Because atopic dermatitis can be long lasting, it is important to learn how to take care of the skin. Treatment and good skin care can alleviate much of the discomfort.

Bathing tips:

  • Bathe your child in warm — not hot — water.
  • Limit your child’s time in the bath to 5 or 10 minutes.
  • Use cleanser only when needed and make sure the cleanser is mild and fragrance-free. Do not use bubble bath.
    - If your child’s eczema is frequently infected, twice-weekly bleach baths may be beneficial. Discuss this option with your child’s dermatologist.
  • After bathing, gently pat your child’s skin partially dry.
  • If your child has medicine that you apply to the skin, apply medicine when your child’s skin is almost dry and use the medicine as directed.
  • Apply moisturizer on top of the medicine and to the rest of your child’s skin.

Tips for choosing a moisturizer:

  • When selecting a moisturizer, consider choosing a thick cream or ointment.
  • Some children do better with fragrance-free products, so consider petroleum jelly — an inexpensive, fragrance-free product that works well for many children.
  • When selecting a product, “trial and error” sampling of different types may help to identify the best moisturizer for your child.

Skin care tips:

  • For best results, apply moisturizer at least twice a day. This prevents dryness and cracking. It also can decrease the need for eczema medications.
  • If your child has severe itching and scratching, ask your child’s dermatologist about wet wrap therapy. This can reduce swelling and lessen the desire to scratch.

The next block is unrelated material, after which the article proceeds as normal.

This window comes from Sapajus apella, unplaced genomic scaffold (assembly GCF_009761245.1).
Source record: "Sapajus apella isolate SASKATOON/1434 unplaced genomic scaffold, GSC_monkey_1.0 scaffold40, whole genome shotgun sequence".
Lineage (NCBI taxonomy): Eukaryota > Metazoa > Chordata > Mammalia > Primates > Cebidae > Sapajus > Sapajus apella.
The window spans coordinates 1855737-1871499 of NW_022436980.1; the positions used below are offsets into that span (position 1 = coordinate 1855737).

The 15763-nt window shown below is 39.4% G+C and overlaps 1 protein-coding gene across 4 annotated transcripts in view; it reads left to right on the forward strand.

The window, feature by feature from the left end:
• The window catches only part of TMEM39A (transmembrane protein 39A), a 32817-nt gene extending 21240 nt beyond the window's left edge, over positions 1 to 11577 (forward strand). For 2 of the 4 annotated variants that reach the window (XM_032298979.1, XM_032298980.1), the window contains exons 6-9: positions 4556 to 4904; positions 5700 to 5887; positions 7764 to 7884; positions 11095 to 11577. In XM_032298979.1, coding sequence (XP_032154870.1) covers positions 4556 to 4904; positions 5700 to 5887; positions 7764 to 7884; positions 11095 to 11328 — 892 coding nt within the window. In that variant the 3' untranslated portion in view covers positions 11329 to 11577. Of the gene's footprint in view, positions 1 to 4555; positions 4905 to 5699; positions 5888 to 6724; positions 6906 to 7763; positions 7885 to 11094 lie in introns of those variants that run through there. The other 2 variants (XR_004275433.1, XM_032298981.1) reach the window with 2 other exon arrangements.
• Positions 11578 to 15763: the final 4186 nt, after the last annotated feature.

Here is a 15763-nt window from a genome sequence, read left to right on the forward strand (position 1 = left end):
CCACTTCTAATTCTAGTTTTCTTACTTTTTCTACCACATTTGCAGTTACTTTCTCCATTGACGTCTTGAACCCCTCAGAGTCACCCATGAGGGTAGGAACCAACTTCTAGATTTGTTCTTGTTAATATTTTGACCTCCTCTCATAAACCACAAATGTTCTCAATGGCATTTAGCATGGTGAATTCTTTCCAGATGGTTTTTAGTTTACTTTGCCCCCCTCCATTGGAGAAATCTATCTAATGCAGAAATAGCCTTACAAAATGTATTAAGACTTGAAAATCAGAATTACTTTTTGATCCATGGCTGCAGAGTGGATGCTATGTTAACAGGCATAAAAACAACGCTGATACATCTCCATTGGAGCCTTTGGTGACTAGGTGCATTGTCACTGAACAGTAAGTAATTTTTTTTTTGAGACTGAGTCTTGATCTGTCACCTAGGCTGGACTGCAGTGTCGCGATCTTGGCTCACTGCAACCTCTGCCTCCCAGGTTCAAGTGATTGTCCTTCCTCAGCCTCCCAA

• Keep your child’s fingernails short and smooth. This decreases the likelihood that scratching will puncture the skin. Putting cotton gloves on your child’s hands at night may help prevent scratching during sleep.
  • Keep temperature and humidity levels comfortable. Avoid situations in which the air is extremely dry, or where your child may sweat and overheat. This is the most common trigger of the itch/scratch cycle.

Clothes-washing tips:

  • Using a laundry detergent made for sensitive skin may be beneficial. Scented fabric softener or dryer sheets may contribute to irritation.
  • Only use the recommended amount of detergent.
  • Use enough water for adequate rinsing.
  • Buy clothes without tags because tags can rub against the skin, causing irritation.
  • Wash your child’s new clothes before wearing. This will remove excess dyes and fabric finishers, which can irritate the skin.

Contact Us

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Elizabeth City
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Cedar Point
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  • Cedar Point, NC 28584
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New Bern
  • 3311 Trent Road
  • New Bern, NC 28562
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Morehead City
  • 4252 Arendell Street, Suite H
  • Morehead City, NC 28557
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Edenton
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Washington
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  • Washington, NC 27889